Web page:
4. Kara C permalink
    April 23, 2016 6:57 am

    Question—I live in a VERY hot, humid climate. In the winter our coldest days are only in the 40s, and that is rare. Since animal fibers are generally out of the question, I usually use a light weight cotton, bamboo or synthetic yarn.

    So to my question….Is it possible to convert this pattern to a fingering weight? If so, would I just adjust my needle size?

    Btw, thank you so much for taking the time to post these fantastic tutorials. I usually find it difficult to learn knitting techniques from anything other than straightforward videos. With your photos, I don’t find it difficult at all because you have explained everything so well already. And Free…need it say more!!

    • April 24, 2016 10:17 am

      Hi Kara – while it would certainly be POSSIBLE to convert this pattern to fingering weight, it is a bit of a jump so adjusting needles size probably wont work. I would recommend Jane Richmond’s Climb socks, they are in fingering weight and have a simple construction.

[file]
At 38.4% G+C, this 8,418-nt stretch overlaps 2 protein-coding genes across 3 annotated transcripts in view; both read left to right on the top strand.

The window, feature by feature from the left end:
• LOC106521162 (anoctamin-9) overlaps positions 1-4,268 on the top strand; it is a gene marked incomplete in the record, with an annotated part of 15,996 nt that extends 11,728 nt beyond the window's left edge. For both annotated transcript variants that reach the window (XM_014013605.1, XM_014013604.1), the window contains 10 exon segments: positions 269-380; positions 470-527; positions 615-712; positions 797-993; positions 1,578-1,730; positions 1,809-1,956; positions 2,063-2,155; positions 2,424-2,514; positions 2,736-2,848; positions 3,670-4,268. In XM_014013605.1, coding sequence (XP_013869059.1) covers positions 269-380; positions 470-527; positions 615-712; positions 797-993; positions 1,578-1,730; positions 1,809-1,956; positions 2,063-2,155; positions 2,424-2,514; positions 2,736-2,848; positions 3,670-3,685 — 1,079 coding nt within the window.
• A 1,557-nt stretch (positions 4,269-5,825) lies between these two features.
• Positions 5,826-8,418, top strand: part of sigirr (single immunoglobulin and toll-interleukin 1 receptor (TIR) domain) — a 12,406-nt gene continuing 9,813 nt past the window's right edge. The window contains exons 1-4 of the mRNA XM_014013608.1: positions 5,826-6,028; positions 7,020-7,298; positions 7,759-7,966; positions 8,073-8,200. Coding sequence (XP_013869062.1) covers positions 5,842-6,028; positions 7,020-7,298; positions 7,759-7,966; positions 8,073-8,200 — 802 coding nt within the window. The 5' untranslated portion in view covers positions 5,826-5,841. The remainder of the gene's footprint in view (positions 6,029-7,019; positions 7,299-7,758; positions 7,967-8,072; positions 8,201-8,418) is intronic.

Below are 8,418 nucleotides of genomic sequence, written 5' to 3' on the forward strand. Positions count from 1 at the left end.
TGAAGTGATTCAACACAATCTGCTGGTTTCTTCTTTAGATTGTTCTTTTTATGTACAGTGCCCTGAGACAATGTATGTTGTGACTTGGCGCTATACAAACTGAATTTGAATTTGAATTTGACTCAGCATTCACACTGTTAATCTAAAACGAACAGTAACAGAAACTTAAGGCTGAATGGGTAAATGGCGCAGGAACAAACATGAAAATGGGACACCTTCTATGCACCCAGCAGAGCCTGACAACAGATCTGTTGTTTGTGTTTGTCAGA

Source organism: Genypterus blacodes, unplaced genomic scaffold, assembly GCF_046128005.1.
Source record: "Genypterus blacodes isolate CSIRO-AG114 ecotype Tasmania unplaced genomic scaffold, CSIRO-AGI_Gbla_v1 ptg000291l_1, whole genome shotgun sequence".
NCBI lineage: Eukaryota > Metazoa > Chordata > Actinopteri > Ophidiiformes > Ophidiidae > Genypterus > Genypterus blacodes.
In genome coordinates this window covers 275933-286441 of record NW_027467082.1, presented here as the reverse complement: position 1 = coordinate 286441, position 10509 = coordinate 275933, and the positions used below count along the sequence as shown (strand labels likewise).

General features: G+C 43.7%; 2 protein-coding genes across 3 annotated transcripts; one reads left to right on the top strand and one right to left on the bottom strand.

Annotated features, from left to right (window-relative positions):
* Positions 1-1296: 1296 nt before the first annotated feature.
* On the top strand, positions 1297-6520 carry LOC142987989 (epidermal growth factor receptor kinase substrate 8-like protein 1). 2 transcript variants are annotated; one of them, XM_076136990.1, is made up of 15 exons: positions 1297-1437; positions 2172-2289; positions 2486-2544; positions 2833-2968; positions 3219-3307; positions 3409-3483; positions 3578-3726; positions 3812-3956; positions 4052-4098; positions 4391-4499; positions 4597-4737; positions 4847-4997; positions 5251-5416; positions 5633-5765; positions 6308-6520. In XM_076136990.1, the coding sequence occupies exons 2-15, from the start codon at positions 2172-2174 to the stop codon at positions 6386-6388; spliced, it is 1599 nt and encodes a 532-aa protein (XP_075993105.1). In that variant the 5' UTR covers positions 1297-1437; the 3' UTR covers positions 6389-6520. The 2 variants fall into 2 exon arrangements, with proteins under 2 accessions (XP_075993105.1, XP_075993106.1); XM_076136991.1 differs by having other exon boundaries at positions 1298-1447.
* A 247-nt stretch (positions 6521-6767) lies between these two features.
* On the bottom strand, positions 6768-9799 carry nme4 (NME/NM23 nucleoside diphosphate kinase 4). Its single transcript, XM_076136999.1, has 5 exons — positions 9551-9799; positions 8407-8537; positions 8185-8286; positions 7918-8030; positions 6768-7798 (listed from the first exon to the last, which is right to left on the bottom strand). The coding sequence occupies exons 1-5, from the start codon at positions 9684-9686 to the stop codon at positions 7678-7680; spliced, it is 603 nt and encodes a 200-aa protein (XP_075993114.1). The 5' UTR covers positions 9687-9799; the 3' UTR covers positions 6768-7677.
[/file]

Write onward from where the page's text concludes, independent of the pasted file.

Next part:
• Kara C permalink
        April 26, 2016 5:51 am

        I just checked ’em out. Thanks for the recommendation and the quick reply.

        You guys rock!

  5. Dawn permalink
    March 29, 2016 5:23 am

    Question about Rye pattern,
    Heel turn size medium adult
    Row 2. Sl1, p1(3,5,7,5,7)
    Why isn’t it p7 like the small and large sock

    • March 29, 2016 10:32 am

      Just the magic of the heel turn!

      • Dawn permalink
        April 1, 2016 3:43 am

        It doesn’t look right, after I’ve done it??

      • April 4, 2016 2:28 pm

        I promise, it is right. If you want to email us a picture I’d be happy to take a look though.

  6. Joni permalink
    March 3, 2016 10:40 am